(oilprice.com) BNP Paribas, France’s largest bank, announced that it would no longer lend money to struggling oil and gas companies in the United States. “Given the current environment in the oil and gas markets and the short to medium term outlook, BNP Paribas has decided to halt the redevelopment of its reserve-based lending business,” BNP said in a statement. The bank will continue to work with its existing borrowers, but won’t lend to new ones.
The French bank was concerned that default rates among energy companies would rise, sources told Reuters. It was the second time that the bank pulled out of lending to energy companies in the U.S. – it sold a unit to Wells Fargo in 2012 before reentering the space in 2014 when oil prices shot into triple-digit territory.
It isn’t that BNP Paribas was a large lender to shale companies – it wasn’t. But the move illustrates the increasingly grisly landscape in the energy sector for borrowers and lenders alike.
The Wall Street Journal reported that three oil and gas drillers maxed out their credit lines in recent weeks. Midstates Petroleum Co., Linn Energy LLC and SandRidge Energy Inc., collectively tapped $1.5 billion in new borrowing, the full extent of their credit lines. Maxing out a credit line is a worrying sign that a driller has now exhausted all of its options, and as the WSJ puts it, the company could be “building up its cash reserves ahead of a bankruptcy filing or that it is worried lenders may at some point cut off access to credit.”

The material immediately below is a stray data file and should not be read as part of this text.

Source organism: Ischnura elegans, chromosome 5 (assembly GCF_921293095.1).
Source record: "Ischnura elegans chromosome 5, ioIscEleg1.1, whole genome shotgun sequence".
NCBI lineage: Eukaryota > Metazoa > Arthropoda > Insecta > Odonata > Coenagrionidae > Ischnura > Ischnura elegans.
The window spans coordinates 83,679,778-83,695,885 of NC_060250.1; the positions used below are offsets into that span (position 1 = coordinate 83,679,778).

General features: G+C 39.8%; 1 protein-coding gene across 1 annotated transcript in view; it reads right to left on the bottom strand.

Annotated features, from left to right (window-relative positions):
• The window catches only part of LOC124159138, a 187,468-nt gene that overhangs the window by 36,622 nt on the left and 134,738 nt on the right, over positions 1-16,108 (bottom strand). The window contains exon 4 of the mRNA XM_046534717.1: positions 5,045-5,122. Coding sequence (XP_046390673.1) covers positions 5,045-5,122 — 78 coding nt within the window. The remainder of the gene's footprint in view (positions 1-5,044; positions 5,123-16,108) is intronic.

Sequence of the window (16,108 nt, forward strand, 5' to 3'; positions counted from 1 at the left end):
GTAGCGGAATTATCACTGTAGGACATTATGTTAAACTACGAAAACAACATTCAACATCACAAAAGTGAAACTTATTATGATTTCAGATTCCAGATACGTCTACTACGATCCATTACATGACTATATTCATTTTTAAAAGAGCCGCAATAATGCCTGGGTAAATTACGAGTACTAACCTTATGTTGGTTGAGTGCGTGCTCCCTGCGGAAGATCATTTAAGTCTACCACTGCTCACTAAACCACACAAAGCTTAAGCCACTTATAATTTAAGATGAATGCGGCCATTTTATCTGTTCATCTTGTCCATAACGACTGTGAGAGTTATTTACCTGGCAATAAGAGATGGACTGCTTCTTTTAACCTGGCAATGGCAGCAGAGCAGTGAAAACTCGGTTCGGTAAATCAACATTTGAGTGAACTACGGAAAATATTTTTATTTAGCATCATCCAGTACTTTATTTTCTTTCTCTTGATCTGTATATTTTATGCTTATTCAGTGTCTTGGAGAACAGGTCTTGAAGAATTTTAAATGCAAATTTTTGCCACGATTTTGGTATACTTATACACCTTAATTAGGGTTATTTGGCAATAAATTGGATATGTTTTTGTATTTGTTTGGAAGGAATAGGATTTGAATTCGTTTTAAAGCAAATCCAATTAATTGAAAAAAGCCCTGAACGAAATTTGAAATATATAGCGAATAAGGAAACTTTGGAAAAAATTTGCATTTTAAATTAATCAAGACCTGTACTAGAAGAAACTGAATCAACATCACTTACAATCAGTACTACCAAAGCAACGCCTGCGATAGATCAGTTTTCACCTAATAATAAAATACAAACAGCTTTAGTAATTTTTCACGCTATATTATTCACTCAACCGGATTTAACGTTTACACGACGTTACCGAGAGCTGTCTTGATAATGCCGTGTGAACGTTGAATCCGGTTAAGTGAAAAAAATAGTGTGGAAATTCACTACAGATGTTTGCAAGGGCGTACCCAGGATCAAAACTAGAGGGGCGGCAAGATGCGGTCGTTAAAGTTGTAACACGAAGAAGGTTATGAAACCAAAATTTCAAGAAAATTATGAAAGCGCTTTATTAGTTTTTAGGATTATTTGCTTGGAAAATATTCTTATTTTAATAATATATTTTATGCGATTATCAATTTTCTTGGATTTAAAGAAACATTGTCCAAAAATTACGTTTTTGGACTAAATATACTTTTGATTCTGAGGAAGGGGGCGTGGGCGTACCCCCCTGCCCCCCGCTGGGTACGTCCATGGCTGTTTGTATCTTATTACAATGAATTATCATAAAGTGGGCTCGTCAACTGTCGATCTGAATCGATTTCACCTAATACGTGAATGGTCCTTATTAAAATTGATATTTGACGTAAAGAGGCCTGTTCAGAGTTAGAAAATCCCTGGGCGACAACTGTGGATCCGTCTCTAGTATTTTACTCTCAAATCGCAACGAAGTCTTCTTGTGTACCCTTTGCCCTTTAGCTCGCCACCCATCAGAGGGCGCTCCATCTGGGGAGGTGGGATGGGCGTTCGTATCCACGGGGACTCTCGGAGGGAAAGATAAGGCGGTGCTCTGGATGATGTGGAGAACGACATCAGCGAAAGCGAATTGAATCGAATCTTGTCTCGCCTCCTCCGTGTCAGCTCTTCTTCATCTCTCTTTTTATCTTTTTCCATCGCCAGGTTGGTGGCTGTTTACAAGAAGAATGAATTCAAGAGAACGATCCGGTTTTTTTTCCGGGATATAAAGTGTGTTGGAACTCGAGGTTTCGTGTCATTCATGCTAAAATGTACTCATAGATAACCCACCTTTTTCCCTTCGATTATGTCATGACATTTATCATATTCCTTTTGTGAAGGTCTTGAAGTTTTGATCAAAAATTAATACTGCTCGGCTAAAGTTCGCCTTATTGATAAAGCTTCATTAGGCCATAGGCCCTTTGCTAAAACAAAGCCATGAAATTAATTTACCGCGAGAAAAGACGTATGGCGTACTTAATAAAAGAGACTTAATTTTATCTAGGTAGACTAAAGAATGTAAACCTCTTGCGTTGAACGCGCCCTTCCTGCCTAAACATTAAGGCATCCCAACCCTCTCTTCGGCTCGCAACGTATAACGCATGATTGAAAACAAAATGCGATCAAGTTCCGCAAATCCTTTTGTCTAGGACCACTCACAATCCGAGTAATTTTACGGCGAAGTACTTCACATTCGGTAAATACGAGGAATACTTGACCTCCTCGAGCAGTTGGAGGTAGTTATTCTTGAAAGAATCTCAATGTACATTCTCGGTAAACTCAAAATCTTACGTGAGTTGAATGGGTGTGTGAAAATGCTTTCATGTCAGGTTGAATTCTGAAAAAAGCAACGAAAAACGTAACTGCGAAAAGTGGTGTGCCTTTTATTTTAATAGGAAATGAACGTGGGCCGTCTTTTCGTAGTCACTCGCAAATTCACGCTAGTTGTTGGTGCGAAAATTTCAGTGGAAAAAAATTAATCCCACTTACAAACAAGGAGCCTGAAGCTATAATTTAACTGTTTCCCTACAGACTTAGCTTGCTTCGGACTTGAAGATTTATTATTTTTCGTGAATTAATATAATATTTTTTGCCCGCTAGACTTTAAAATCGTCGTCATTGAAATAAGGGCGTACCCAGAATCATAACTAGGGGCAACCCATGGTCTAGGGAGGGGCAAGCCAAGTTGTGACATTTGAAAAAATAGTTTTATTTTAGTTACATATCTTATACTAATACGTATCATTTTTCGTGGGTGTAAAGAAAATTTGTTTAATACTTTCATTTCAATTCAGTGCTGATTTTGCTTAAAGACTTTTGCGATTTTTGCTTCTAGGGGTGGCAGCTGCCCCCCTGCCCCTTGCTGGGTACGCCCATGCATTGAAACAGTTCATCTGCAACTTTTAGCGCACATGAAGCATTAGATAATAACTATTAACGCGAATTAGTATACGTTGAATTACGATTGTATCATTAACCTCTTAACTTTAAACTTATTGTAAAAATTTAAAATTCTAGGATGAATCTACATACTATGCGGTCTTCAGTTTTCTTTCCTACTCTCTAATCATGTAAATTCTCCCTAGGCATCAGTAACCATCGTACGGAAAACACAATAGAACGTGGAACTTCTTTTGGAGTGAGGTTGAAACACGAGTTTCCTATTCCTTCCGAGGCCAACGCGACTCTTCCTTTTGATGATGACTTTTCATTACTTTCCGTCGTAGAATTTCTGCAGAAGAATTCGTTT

The prospect of default, in turn, could end up burning a lot of banks. “Lenders are concerned that as prices fall and liquidity is burned by operations and interest payments, at one point do the revolvers, in fact, become impaired?” Damian Schaible, a partner at Davis Polk & Wardwell LLP, told the WSJ.
For now, large banks are not concerned because energy represents a small share of their whole loan portfolio. Wells Fargo says the energy industry only represents about 2 percent of its loans. Still, Wells Fargo, JP Morgan Chase, and Citigroup are […]